Basically, I haven't really gone out of my way to do much with the vampire genre as of late because it's one of those things that can be very badly done. I've been hearing enough about this series lately, though, to give it a chance.
First off, what is with people always needing to add extra stuff to their vampire lore lately? Why can't it just be enough to have a vampire running around, at least for one or two novels before they start throwing in other supernatural beings? That stupid piece of crap Twilight did that (a friend suckered me into that one), and even Dead Until Dark throws a few things in. Not that it was badly done, but I guess there could have been more focus on the vampires before Harris started tossing in shapeshifters, or werewolf-like creatures. And I know Stephenie Meyer hasn't read any other vampire lore, but it almost seems like she got a few plot ideas from this novel, except then she removed all the sex, violence and anything interesting - in both, the protagonist suddenly has a vamp and a shapeshifter/werewolf fighting over her after being rather dateless most of her life.
However, unlike that annoying Bella, Sookie has intelligence and is resourceful. While she has her moments of "oh my god, my vampire boyfriend is so hot," she also sees the reality of their relationship and future problems they will doubtlessly encounter. She is wary enough to question whether or not it is even wise to be involved with him. She also actually gets a little mad at him when he keeps wanting to protect her, although she is also slightly flattered at some points. More importantly, while Bill and Sam both try to protect her and save her at different times, she also rescues Bill in the very beginning of the novel, and when it comes down to it, she saves herself (given that this is a series, I don't think it's exactly a spoiler when I say she doesn't die at the end). Okay, so maybe her strength is now slightly enhanced due to her vampire boyfriend, but she didn't wait around to be saved. Also, she was in real danger while Bella apparently can't even tie her shoes without being in mortal danger because she's so klutzy. I'm sorry, I'm getting a bit off track here, but that book still pisses me off.
I also rolled my eyes at the sex scenes a little bit - maybe I'm just overthinking things or being too critical, but really, who stops in the middle of making out, stands up, undresses in front of the other person, and then starts again? If you're already in the moment, don't you just kind of start tugging, pulling or pushing at anything that's in the way without making a big production out of it?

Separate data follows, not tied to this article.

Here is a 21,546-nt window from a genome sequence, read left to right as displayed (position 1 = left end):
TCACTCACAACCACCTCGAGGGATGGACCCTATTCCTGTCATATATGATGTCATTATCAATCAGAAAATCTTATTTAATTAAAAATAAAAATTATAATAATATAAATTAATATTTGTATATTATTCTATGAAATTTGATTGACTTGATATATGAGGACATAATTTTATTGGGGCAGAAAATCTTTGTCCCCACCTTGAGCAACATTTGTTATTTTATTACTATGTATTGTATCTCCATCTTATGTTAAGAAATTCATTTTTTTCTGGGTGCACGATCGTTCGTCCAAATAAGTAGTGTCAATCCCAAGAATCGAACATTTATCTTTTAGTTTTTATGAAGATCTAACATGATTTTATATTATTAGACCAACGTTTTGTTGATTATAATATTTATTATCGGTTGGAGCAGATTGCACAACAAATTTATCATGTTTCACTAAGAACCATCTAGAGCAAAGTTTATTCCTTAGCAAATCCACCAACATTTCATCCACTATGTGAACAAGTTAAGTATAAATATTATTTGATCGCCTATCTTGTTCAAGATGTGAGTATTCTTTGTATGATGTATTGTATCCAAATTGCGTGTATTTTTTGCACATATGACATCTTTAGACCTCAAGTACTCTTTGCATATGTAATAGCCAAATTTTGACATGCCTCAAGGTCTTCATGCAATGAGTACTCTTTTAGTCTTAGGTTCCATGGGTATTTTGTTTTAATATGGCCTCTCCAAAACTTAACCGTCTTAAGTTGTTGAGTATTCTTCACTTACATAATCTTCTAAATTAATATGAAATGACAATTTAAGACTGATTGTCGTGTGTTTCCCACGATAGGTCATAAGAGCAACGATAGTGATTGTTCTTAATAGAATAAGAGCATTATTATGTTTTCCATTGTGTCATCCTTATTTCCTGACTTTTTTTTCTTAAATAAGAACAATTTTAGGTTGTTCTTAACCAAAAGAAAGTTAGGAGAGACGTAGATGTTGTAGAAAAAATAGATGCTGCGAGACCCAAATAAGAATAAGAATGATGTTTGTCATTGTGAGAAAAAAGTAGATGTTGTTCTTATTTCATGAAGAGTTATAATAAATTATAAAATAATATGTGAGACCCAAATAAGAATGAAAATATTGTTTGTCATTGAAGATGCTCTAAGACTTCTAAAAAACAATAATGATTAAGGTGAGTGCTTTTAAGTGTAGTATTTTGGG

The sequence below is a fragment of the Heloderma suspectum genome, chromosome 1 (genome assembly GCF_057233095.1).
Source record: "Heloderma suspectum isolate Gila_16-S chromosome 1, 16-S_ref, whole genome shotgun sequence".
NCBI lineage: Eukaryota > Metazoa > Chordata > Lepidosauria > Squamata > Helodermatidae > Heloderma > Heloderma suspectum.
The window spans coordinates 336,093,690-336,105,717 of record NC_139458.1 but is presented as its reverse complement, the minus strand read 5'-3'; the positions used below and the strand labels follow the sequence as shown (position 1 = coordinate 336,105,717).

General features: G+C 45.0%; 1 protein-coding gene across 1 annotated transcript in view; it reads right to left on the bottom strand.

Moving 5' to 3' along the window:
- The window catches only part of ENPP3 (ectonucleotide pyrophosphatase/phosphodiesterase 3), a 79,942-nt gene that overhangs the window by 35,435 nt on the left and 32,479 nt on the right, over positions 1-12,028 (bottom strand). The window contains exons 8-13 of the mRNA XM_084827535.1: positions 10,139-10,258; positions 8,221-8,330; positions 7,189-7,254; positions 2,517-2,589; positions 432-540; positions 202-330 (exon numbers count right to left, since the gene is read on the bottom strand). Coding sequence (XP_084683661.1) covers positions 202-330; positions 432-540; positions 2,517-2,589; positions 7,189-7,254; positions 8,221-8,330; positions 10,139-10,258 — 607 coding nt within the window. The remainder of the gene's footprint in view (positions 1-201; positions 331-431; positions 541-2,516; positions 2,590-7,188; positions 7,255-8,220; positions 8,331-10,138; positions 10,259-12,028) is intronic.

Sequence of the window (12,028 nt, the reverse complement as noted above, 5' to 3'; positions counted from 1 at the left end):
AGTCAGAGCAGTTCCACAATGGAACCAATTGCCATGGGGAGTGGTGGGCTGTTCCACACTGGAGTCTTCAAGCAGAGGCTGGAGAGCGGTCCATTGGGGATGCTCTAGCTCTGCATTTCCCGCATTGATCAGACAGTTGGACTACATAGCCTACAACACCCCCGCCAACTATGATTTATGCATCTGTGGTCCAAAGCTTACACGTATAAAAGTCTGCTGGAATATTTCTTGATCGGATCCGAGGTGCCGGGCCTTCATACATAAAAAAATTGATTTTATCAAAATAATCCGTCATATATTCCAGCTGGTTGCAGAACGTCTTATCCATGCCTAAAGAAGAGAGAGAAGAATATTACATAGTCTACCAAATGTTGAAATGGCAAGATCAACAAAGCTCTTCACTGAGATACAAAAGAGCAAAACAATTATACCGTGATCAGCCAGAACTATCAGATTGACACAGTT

Of course, it isn't purely a vampire novel series; it's also a mystery series. The actual resolve to the mystery made sense, but it doesn't really seem like there were all these clues pointing to it. It just seems like murder mysteries nowadays are more about just guessing who is the most likely rather than the story laying out all these clues that turn it into a puzzle. I don't think I ever used to guess right when I read an Agatha Christie novel but the way she represented the ending, it seemed like the reader could have taken the clues to draw the proper conclusion. Of course, maybe between all the mystery novel writers out there, and the dozens of TV shows out there, it's just become too easy to guess and predict that kind of stuff without having to put any thought into it.
Basically, it was an entertaining read. It took me longer to read than it should have because I barely have time to read during the week anymore - it's depressing. I decided to take a chance and ordered the boxed set, so I will be reading the rest of the series in the next few weeks. This first novel was interesting but it wasn't incredibly deep or anything. I think the author has set up a few scenarios, though, that could lead to some interesting discussions about race, class and sexuality. Or they could just be passing references to make the books appear deeper than they are.
As much as I love Amazon, nothing beats walking through an actual bookstore, and looking at the titles there. This is why I always end up looking through the shelves at the PX, despite the fact that I know not to expect much of anything. Sometimes, I get surprised, and they have books I really wanted to read, such as Blindness. Other times, I find titles that I recognize and sound interesting enough, though I probably wouldn't have gone out of my way to get them, such as Darkly Dreaming Dexter and The Pilot's Wife. Given a lack of options, I suddenly find myself inspired to buy books I wouldn't normally because they're the best of the bunch.
This isn't necessarily a book I would pass on to other people, but I wouldn't tell them not to read it, either. I think the back cover may have given more away than it should have with its reference to secrets, but then again, that's part of the reason I read it as quickly as I did - I wanted to know the secrets, though at least part of the secret was pretty easy to guess, and probably obvious. Basically, the book was very readable - the prose and the story didn't lag, and there are worse ways to spend an afternoon. I'm not sure how accurate a picture of grief the novel painted, but it seemed realistic enough. I didn't actually need all the twists at the end, and would have been just as happy with a random plane crash as what ended up being the reason behind it. In this way, the novel actually kind of dates itself since it refers to political issues and groups that aren't much of an issue anymore.